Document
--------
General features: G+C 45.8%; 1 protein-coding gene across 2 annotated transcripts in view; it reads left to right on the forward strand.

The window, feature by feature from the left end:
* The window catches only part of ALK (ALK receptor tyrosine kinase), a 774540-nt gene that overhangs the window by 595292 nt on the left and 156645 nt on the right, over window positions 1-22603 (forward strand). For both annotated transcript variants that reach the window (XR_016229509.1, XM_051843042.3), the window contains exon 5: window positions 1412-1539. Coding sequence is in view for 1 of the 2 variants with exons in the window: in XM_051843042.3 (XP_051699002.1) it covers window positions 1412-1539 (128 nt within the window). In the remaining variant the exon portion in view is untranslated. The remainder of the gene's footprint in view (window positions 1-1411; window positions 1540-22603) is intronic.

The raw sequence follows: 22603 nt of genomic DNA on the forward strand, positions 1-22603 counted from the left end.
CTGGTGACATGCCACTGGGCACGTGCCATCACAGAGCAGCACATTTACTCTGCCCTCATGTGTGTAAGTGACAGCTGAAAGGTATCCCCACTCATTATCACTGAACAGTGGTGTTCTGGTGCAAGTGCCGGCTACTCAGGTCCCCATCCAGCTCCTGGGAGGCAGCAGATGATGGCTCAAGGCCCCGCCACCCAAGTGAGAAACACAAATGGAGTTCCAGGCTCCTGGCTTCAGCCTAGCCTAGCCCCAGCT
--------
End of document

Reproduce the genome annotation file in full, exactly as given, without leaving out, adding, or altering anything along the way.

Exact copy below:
General features: G+C 45.8%; 1 protein-coding gene across 2 annotated transcripts in view; it reads left to right on the forward strand.

The window, feature by feature from the left end:
* The window catches only part of ALK (ALK receptor tyrosine kinase), a 774540-nt gene that overhangs the window by 595292 nt on the left and 156645 nt on the right, over window positions 1-22603 (forward strand). For both annotated transcript variants that reach the window (XR_016229509.1, XM_051843042.3), the window contains exon 5: window positions 1412-1539. Coding sequence is in view for 1 of the 2 variants with exons in the window: in XM_051843042.3 (XP_051699002.1) it covers window positions 1412-1539 (128 nt within the window). In the remaining variant the exon portion in view is untranslated. The remainder of the gene's footprint in view (window positions 1-1411; window positions 1540-22603) is intronic.

The raw sequence follows: 22603 nt of genomic DNA on the forward strand, positions 1-22603 counted from the left end.
CTGGTGACATGCCACTGGGCACGTGCCATCACAGAGCAGCACATTTACTCTGCCCTCATGTGTGTAAGTGACAGCTGAAAGGTATCCCCACTCATTATCACTGAACAGTGGTGTTCTGGTGCAAGTGCCGGCTACTCAGGTCCCCATCCAGCTCCTGGGAGGCAGCAGATGATGGCTCAAGGCCCCGCCACCCAAGTGAGAAACACAAATGGAGTTCCAGGCTCCTGGCTTCAGCCTAGCCTAGCCCCAGCT